May 5, 2011
The unthinkable has happened: Gasoline prices have crossed the $5.00-per-gallon threshold. Forget the official data. The Energy Information Administration says that the average retail price for a gallon of regular unleaded gasoline is $3.96, but that’s not accurate for two reasons. First, it excludes taxes, and second, that was last week. This might sound silly, but prices have been rising quickly, so we need fresh data, data from this week. The most up-to-date information is at the pump. In my area (90 miles west of Chicago) it’s a bit more than $4 per gallon, but I heard from a friend recently that it’s $5.00 per gallon at some stations in Chicago. I hesitate to ask how much stations in California are charging.
Two questions come to mind. First, how are higher gasoline prices likely to affect the rest of the economy? My colleague Vicki Bell wrote about this in a recent blog. Let’s move on to the next question: How much should a gallon of gasoline cost? There is no easy answer, but we can piece together some trends and draw a conclusion.
First we need a baseline price. Let’s go all the way back to the oil embargo of 1973-1974. According to the EIA, the retail price for gasoline increased 50 percent between late 1973 and early 1975 (don’t laugh … the increase was from 40 cents per gallon to 60 cents per gallon).
Even though the 50 percent price increase was a big kick in the tail for U.S. consumers, 60 cents per gallon probably reflected market conditions more accurately than 40 cents per gallon, so let’s start there. If little had changed in the past 36 years and we had to account for inflation only, we’d expect to pay $2.37 per gallon today.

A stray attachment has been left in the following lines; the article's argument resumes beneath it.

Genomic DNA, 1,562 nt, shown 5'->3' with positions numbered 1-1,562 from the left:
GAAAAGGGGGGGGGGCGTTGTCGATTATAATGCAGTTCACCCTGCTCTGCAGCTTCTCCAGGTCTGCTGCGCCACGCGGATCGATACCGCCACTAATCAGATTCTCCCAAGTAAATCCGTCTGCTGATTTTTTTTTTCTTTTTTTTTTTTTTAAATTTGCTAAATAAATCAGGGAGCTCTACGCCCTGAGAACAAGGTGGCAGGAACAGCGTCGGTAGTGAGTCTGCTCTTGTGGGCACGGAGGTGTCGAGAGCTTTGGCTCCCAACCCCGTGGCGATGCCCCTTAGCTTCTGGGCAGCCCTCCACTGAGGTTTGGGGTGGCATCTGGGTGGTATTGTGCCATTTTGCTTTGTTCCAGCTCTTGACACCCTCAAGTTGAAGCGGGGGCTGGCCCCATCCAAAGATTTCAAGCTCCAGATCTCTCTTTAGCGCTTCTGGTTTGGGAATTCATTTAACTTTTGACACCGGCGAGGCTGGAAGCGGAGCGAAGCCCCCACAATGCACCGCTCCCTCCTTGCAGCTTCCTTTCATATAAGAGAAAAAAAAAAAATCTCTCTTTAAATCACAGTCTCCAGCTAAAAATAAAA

What has changed? The supply, for one thing. We can’t keep pumping oil from the same old wells. When a well runs dry (or, more accurately, when it becomes too depleted to be profitable), we abandon it and move on to the next location, and in doing so we move on to ever-more-remote locations and drill deeper than before. This pushes the extraction cost upward. The industry also has gone to double-hulled tankers, and the tankers themselves use petroleum-derived fuel, so a higher oil price drives up the cost to ship every barrel of oil. No doubt myraid other changes, small and large, have changed the dynamics of supply over the past few decades.
Second is the demand. I couldn’t find data spanning 1975 to the present, but from 1980 to 2006 the world’s consumption of petroleum increased 35 percent.
Technology has changed too. In addition to pumping petroleum (in its liquid form), we also pull it out of bituminous sands, also known as oil sands and tar sands, where it exists in a semisolid form. The extraction processes for deriving oil from bituminous sands are more expensive than pumping oil, but they are profitable these days and have done wonders for U.S-Canada relations and decreased U.S. dependence on oil from the Middle East. It also sheds light on the origins of a certain NHL team’s name.
So where does this leave us? I made a graph that shows the average U.S. price for unleaded, regular-grade gasoline, inflation, and a trend line that brought the gasoline up to $3.00 per gallon. I have to confess I used more guesswork than math, but the graph looks reasonable, and it adheres to the actual price trend—according to the EIA, gasoline was about $3.00 per gallon in December (again, taxes not included).
Based on this price, gasoline was a bargain for nearly 20 years, and the rapid price increase in 2011 is temporary, mainly attributable to the political developments in Egypt, Tunisia, and Libya, which started in January.
I guess that brings up a third question: How soon can we expect gasoline prices to drop? We have to get past hurricane season and the summer driving season, then we’ll see.